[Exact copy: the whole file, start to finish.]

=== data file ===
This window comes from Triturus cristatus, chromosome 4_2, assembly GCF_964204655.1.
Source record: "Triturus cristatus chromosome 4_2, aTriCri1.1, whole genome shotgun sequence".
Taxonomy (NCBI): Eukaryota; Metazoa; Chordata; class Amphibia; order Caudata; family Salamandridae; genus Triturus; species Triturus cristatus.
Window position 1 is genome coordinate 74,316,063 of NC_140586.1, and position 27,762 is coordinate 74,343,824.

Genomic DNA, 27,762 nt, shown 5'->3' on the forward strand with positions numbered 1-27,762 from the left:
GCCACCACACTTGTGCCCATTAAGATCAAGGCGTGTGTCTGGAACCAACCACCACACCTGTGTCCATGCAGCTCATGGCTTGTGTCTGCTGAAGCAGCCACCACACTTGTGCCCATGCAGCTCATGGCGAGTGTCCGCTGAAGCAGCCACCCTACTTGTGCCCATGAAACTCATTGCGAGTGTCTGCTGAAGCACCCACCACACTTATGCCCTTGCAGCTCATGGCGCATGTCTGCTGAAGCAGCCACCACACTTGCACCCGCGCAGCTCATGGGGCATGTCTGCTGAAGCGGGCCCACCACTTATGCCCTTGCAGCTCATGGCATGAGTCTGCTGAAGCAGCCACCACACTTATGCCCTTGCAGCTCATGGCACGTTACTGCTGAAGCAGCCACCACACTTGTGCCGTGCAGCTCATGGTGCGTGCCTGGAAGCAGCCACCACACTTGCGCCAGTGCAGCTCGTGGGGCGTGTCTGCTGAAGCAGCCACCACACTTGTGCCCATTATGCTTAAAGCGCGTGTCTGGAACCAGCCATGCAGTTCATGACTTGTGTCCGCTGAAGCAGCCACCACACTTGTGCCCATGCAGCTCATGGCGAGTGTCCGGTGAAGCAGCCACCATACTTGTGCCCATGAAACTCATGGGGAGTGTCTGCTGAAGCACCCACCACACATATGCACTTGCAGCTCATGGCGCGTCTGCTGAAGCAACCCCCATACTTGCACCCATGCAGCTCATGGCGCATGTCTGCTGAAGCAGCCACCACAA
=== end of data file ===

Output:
This window comes from Triturus cristatus, chromosome 4_2, assembly GCF_964204655.1.
Source record: "Triturus cristatus chromosome 4_2, aTriCri1.1, whole genome shotgun sequence".
Taxonomy (NCBI): Eukaryota; Metazoa; Chordata; class Amphibia; order Caudata; family Salamandridae; genus Triturus; species Triturus cristatus.
Window position 1 is genome coordinate 74,316,063 of NC_140586.1, and position 27,762 is coordinate 74,343,824.

Genomic DNA, 27,762 nt, shown 5'->3' on the forward strand with positions numbered 1-27,762 from the left:
GCCACCACACTTGTGCCCATTAAGATCAAGGCGTGTGTCTGGAACCAACCACCACACCTGTGTCCATGCAGCTCATGGCTTGTGTCTGCTGAAGCAGCCACCACACTTGTGCCCATGCAGCTCATGGCGAGTGTCCGCTGAAGCAGCCACCCTACTTGTGCCCATGAAACTCATTGCGAGTGTCTGCTGAAGCACCCACCACACTTATGCCCTTGCAGCTCATGGCGCATGTCTGCTGAAGCAGCCACCACACTTGCACCCGCGCAGCTCATGGGGCATGTCTGCTGAAGCGGGCCCACCACTTATGCCCTTGCAGCTCATGGCATGAGTCTGCTGAAGCAGCCACCACACTTATGCCCTTGCAGCTCATGGCACGTTACTGCTGAAGCAGCCACCACACTTGTGCCGTGCAGCTCATGGTGCGTGCCTGGAAGCAGCCACCACACTTGCGCCAGTGCAGCTCGTGGGGCGTGTCTGCTGAAGCAGCCACCACACTTGTGCCCATTATGCTTAAAGCGCGTGTCTGGAACCAGCCATGCAGTTCATGACTTGTGTCCGCTGAAGCAGCCACCACACTTGTGCCCATGCAGCTCATGGCGAGTGTCCGGTGAAGCAGCCACCATACTTGTGCCCATGAAACTCATGGGGAGTGTCTGCTGAAGCACCCACCACACATATGCACTTGCAGCTCATGGCGCGTCTGCTGAAGCAACCCCCATACTTGCACCCATGCAGCTCATGGCGCATGTCTGCTGAAGCAGCCACCACAA